Zither aside, this is a superb mystery and an excellent example of film-noir to anyone unfamiliar with the concept. It brings an American authenticity to British filmmaking and it is a match made in heaven, feeling every bit as hard-nosed as a Bogart private detective but with a quirky sense of humour and a cheeky glint in its eye. Take Welles' famous 'cuckoo clock' speech as a prime example - it's possibly the most inspired dialogue I've seen delivered by a character, one that not only makes them likeable but also illustrates their view of the world and demonstrates that however enjoyable their company may be, this isn't someone you want to know for too long.

Cotten's portrayal of a bewildered writer thrust into a complex mystery is pitched perfectly and brings some film-noir authenticity to a largely British cast.

Cotten's portrayal of a bewildered writer thrust into a complex mystery is pitched perfectly and brings some film-noir authenticity to a largely British cast.

Should I Watch It?

Without question, The Third Man thoroughly deserves its reputation as one of the greatest British films of all time. It's enthralling, wonderfully shot and paced and full of actors at the peak of their powers. Even if you think films like this aren't for you, give it a try because even if you're not a movie geek like me then this film will still provide a decent mystery that doesn't dumb itself down and still feels fresh today. In fact, the only people I can think of who might not approve are post-war residents of Vienna but they are few and far between these days.

Great For: film students and tutors, film-noir fans, cinema historians, anyone looking for a first class thriller, zither sales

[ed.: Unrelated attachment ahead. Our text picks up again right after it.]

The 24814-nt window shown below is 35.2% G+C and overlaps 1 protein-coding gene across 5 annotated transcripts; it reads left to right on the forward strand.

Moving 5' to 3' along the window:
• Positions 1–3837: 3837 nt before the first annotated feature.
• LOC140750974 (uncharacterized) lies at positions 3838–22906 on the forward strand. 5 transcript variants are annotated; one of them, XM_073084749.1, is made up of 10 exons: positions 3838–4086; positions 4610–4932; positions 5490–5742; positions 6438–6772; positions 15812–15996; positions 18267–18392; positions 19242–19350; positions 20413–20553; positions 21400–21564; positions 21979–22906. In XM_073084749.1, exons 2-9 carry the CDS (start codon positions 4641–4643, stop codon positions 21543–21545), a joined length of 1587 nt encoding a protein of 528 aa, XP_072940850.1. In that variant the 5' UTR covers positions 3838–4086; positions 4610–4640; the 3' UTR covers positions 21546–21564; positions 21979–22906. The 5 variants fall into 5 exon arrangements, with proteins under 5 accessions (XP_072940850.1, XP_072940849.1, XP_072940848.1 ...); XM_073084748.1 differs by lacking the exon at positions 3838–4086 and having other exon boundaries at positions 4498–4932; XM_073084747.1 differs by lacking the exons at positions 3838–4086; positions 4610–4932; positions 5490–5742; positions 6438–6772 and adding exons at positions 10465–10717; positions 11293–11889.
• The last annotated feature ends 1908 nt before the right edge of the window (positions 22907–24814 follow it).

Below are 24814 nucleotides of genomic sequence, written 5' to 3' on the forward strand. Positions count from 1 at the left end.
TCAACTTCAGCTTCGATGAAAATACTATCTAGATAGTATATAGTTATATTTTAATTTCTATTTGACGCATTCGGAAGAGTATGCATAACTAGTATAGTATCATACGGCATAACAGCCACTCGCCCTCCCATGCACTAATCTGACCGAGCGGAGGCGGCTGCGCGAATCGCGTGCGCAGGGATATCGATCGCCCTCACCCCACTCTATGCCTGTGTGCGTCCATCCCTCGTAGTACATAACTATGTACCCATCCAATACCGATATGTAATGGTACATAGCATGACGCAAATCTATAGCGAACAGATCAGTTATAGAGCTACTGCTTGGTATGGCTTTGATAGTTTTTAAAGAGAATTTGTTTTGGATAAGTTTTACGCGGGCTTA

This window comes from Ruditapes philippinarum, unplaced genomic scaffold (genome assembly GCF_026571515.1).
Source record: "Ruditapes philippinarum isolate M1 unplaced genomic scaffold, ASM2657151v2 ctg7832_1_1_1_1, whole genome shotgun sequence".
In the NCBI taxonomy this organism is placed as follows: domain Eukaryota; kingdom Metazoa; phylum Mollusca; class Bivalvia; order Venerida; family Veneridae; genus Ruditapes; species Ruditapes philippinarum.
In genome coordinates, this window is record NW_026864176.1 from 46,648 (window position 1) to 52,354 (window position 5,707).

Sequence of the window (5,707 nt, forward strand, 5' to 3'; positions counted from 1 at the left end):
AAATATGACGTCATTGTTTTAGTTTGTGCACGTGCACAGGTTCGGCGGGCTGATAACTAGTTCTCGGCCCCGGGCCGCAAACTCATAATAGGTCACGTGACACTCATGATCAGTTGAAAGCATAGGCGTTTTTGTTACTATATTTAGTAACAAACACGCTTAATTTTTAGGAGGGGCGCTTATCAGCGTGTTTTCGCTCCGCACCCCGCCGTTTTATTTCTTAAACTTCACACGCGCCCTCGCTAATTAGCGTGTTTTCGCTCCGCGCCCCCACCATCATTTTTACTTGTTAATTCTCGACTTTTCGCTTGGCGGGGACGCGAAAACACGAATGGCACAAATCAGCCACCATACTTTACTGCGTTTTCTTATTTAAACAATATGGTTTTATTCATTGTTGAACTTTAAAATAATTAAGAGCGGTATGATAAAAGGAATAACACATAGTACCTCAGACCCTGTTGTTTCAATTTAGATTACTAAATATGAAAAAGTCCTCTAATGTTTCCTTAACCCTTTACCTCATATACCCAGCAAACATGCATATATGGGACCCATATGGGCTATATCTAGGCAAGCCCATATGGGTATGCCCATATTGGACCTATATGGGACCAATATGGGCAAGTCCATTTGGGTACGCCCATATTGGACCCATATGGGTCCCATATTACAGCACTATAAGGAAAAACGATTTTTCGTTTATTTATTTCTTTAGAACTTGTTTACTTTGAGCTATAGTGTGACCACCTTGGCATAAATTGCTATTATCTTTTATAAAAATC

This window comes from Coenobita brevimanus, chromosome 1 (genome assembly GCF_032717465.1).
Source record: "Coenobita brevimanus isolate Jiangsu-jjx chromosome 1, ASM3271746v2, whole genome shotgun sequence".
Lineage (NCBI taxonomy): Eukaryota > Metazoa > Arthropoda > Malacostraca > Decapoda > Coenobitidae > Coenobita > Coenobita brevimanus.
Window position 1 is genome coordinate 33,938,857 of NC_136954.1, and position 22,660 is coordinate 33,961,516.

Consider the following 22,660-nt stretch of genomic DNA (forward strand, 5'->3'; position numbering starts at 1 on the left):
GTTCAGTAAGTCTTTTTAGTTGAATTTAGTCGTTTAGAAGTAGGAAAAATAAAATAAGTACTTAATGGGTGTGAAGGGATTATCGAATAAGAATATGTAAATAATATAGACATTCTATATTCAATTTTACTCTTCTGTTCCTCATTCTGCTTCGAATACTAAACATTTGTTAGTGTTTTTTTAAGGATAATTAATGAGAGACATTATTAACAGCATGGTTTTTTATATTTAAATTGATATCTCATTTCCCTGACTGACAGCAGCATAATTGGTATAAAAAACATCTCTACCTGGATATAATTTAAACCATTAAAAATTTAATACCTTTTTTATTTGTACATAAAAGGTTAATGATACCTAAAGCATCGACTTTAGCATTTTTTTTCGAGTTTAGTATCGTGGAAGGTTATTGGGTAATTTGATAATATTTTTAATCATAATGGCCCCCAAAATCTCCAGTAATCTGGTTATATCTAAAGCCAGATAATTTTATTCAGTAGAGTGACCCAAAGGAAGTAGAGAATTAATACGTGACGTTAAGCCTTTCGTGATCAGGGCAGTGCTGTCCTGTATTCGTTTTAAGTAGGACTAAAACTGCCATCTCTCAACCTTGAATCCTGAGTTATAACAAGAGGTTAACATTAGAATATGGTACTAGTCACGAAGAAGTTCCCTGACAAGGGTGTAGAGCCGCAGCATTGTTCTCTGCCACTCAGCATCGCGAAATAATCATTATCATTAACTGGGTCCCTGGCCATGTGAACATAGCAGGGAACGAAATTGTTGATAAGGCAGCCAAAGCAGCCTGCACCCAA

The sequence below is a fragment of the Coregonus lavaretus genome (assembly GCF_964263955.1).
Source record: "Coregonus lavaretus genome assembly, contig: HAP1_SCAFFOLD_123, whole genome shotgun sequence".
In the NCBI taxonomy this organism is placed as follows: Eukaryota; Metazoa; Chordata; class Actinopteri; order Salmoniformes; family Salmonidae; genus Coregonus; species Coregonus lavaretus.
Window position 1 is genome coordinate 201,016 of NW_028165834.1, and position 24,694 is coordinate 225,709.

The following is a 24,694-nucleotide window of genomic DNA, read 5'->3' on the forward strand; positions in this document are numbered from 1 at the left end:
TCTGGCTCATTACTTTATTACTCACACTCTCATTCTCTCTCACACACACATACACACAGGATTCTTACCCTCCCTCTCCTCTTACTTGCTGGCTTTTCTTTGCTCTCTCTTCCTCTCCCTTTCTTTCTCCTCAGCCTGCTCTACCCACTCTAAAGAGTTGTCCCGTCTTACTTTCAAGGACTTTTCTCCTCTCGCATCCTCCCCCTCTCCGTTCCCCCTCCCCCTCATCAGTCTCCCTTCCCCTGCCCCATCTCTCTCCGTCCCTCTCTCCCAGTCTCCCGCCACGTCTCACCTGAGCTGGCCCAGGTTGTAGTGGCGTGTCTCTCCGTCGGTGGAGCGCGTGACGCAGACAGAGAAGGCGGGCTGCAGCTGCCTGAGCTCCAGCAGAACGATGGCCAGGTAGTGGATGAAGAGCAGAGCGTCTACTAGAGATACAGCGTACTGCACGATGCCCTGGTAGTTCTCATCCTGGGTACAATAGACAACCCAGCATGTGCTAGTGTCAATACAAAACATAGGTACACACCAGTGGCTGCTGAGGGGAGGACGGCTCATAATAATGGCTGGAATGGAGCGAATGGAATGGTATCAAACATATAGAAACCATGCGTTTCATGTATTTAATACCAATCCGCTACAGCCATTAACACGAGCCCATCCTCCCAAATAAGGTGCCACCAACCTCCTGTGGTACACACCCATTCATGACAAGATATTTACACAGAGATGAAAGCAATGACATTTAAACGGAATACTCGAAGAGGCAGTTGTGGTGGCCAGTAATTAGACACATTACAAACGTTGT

Not So Great For: black-and-white snobs, the easily bored, anyone hoping to see Orson Welles for more than five minutes

What Else Should I Watch?

While it may seem hyperbole to compare The Third Man to something definitely Expressionist like M, there are actually more similarities than you might suppose besides stark lighting and funny camera angles. Fritz Lang's chilling 1931 thriller, set in a declining Berlin literally turning in on itself hunting for a child murderer, stars Peter Lorre as a deranging serial killer finding himself gradually cornered by an increasingly bloodthirsty mob. It's a dark and bleak watch but like this film, it feels ahead of its time and is utterly compelling from the very start. It also influenced countless other films that came after it, including The Third Man as well as films like Seven and even Dirty Harry. If you're looking for something even more Expressionist then you'd need to go back even further - The Cabinet Of Dr Caligari is a 1920 silent horror that really set the standard for the style, utilising set design and lighting effects (or more accurately, lack thereof) to create a film set in a nightmarish Bavarian town haunted by the spectre of a mysterious killer.

Reed is a director sometimes overlooked in the pantheon of great British directors, overshadowed perhaps by more influential figures like Alfred Hitchcock and David Lean. While this is undoubtedly his best known film, he also earned critical acclaim with films such as another film-noir Odd Man Out, the musical adaptation Oliver! and the spy comedy Our Man In Havana. Being only the second British director to be knighted for his work (the first was Alexander Korda, who produced much of Reed's most acclaimed work), Reed's career was tragically cut short after he passed away at the age of 69 in 1976.

© 2021 Benjamin Cox